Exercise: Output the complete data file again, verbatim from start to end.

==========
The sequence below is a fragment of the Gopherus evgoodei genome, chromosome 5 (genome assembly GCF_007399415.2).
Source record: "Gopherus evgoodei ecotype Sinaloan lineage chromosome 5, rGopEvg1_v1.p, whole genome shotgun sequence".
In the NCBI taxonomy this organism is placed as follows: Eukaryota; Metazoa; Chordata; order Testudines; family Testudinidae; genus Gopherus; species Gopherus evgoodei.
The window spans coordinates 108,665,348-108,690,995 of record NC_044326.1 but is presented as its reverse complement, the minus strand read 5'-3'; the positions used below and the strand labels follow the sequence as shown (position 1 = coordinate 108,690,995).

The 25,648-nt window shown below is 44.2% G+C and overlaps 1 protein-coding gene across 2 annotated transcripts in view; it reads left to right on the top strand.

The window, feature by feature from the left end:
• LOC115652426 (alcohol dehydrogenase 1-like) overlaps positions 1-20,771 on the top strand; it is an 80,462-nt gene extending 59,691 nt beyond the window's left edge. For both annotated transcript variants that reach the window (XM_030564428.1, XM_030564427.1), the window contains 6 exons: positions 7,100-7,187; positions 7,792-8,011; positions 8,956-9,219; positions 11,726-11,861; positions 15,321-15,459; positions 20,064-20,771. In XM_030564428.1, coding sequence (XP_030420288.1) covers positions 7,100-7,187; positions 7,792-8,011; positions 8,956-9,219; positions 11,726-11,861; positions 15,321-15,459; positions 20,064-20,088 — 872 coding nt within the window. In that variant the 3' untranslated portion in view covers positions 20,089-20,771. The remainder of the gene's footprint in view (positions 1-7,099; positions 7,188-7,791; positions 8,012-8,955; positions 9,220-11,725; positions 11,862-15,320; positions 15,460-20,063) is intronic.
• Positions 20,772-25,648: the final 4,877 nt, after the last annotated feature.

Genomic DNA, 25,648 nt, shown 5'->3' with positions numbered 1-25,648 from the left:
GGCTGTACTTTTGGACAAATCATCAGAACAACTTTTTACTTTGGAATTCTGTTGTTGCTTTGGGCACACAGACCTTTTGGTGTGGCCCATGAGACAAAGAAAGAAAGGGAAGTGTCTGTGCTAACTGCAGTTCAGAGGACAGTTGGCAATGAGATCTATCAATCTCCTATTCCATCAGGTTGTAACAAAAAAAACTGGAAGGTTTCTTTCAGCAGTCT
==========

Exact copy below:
The sequence below is a fragment of the Gopherus evgoodei genome, chromosome 5 (genome assembly GCF_007399415.2).
Source record: "Gopherus evgoodei ecotype Sinaloan lineage chromosome 5, rGopEvg1_v1.p, whole genome shotgun sequence".
In the NCBI taxonomy this organism is placed as follows: Eukaryota; Metazoa; Chordata; order Testudines; family Testudinidae; genus Gopherus; species Gopherus evgoodei.
The window spans coordinates 108,665,348-108,690,995 of record NC_044326.1 but is presented as its reverse complement, the minus strand read 5'-3'; the positions used below and the strand labels follow the sequence as shown (position 1 = coordinate 108,690,995).

The 25,648-nt window shown below is 44.2% G+C and overlaps 1 protein-coding gene across 2 annotated transcripts in view; it reads left to right on the top strand.

The window, feature by feature from the left end:
• LOC115652426 (alcohol dehydrogenase 1-like) overlaps positions 1-20,771 on the top strand; it is an 80,462-nt gene extending 59,691 nt beyond the window's left edge. For both annotated transcript variants that reach the window (XM_030564428.1, XM_030564427.1), the window contains 6 exons: positions 7,100-7,187; positions 7,792-8,011; positions 8,956-9,219; positions 11,726-11,861; positions 15,321-15,459; positions 20,064-20,771. In XM_030564428.1, coding sequence (XP_030420288.1) covers positions 7,100-7,187; positions 7,792-8,011; positions 8,956-9,219; positions 11,726-11,861; positions 15,321-15,459; positions 20,064-20,088 — 872 coding nt within the window. In that variant the 3' untranslated portion in view covers positions 20,089-20,771. The remainder of the gene's footprint in view (positions 1-7,099; positions 7,188-7,791; positions 8,012-8,955; positions 9,220-11,725; positions 11,862-15,320; positions 15,460-20,063) is intronic.
• Positions 20,772-25,648: the final 4,877 nt, after the last annotated feature.

Genomic DNA, 25,648 nt, shown 5'->3' with positions numbered 1-25,648 from the left:
GGCTGTACTTTTGGACAAATCATCAGAACAACTTTTTACTTTGGAATTCTGTTGTTGCTTTGGGCACACAGACCTTTTGGTGTGGCCCATGAGACAAAGAAAGAAAGGGAAGTGTCTGTGCTAACTGCAGTTCAGAGGACAGTTGGCAATGAGATCTATCAATCTCCTATTCCATCAGGTTGTAACAAAAAAAACTGGAAGGTTTCTTTCAGCAGTCT